Every spring, the children of UCDC have the amazing opportunity to watch the life cycle of a butterfly right in their own classroom. This is something the children look forward to every year. Although this year is different, Preschool Two simply could not miss the opportunity to witness this beautiful life cycle. Teachers got to work imagining how this could happen, and a virtual learning event was planned.

The children had the chance to watch five caterpillars grow and develop over the course of a few weeks, through our Seesaw app. Daily videos were posted, showing and explaining the insects growing and changing. Children were given the opportunity to journal what they witnessed with a journal page shared through Seesaw, or on their own with their own supplies and imaginations.

Although we could not be together in the classroom to read stories, teachers read and shared story times online. Children were able to listen to many books related to the process, including The Very Hungry Caterpillar and The Very Impatient Caterpillar. These books helped us understand the job of the caterpillar is to eat and grow, then build a chrysalis. We learned that caterpillars stay inside their chrysalis for up to two weeks! This requires a lot of patience! But, we remained patient, and as we waited we continued to watch our daily videos and learn.

We learned that, as they grow, caterpillars molt (shed their skin) up to five times! We even got to see this process in our videos! We also learned that all insects, including butterflies, have three body parts – a head, thorax, and abdomen, as well as two antennae and six legs. To remember this, we learned a song and dance called “Head, Thorax, Abdomen,” sung to the tune of “Head, Shoulders, Knees, and Toes.”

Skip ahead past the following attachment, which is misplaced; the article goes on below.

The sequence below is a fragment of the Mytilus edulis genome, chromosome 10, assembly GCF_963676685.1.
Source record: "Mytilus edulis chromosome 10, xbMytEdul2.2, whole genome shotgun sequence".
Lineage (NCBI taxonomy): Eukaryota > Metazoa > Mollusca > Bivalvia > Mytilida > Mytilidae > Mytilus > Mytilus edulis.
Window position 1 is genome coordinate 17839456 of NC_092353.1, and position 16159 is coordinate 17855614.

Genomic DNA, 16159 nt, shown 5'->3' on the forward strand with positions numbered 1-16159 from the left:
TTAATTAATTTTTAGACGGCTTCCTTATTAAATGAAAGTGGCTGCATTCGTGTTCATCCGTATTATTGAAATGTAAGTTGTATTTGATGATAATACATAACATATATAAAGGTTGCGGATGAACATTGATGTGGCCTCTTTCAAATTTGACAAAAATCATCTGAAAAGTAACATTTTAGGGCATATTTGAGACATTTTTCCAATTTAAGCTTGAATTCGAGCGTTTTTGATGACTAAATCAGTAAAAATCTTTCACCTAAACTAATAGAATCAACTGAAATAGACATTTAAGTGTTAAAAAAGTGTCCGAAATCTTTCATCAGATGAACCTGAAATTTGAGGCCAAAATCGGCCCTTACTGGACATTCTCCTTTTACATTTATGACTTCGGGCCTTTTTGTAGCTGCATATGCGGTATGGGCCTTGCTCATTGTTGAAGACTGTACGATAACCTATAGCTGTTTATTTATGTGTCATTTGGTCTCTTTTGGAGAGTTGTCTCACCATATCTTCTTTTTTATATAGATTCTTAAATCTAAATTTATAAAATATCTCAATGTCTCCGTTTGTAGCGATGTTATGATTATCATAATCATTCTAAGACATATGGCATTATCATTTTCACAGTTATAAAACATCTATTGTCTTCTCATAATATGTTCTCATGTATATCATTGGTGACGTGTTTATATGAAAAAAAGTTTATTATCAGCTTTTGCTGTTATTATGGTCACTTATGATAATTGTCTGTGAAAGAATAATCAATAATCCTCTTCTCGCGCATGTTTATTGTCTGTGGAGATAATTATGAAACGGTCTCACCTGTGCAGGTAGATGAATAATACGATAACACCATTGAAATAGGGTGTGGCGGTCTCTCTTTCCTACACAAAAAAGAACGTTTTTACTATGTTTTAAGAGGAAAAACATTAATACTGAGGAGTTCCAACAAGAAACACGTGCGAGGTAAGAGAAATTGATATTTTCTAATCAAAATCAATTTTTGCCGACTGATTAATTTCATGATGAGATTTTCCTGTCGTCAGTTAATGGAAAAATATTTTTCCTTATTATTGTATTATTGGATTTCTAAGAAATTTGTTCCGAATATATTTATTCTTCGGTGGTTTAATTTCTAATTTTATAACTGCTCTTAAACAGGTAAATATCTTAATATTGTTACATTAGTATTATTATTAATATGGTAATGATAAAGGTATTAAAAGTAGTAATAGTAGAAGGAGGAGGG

Teachers also shared virtual activities with children like, a tutorial on how to draw a butterfly, and how to make racing caterpillars using only paper and a straw! Our caterpillars even joined us for Zoom meetings with the class!

After we watched all of the caterpillars hatch from their chrysalides, dry the meconium (red liquid) from their wings, and start to move around, we learned what butterflies like to eat. In the wild, butterflies eat the nectar from flowers, but we also learned they like to eat sweet fruit and sugar water since they resemble the sweet flavor of nectar. Children watched videos of our painted lady butterflies eating orange slices and sweet sugar water.

Once everyone’s wings were dry and bellies were fed, they were ready to be released into the wild. Although we couldn’t be together on the playground for the big release, the children still had the opportunity to watch it happen, and can even watch it over and over if they’d like! The whole thing was recorded and shared via Seesaw. We were also able to talk about it during our next Zoom classroom meeting. As an extension activity, everyone was encouraged to write and/or illustrate a story about our butterflies, and to look for butterflies in their own experiences outside.

Although this year was different, it was such a joy to still be able to share this experience together. Science and nature are an important part of the preschool classroom. It encourages curiosity and helps children begin to make sense of the world around them. It provides opportunities for discovery, creativity, and problem solving. Experiencing the life cycle of a butterfly allows children to become scientists! We can’t wait to do it all again next year!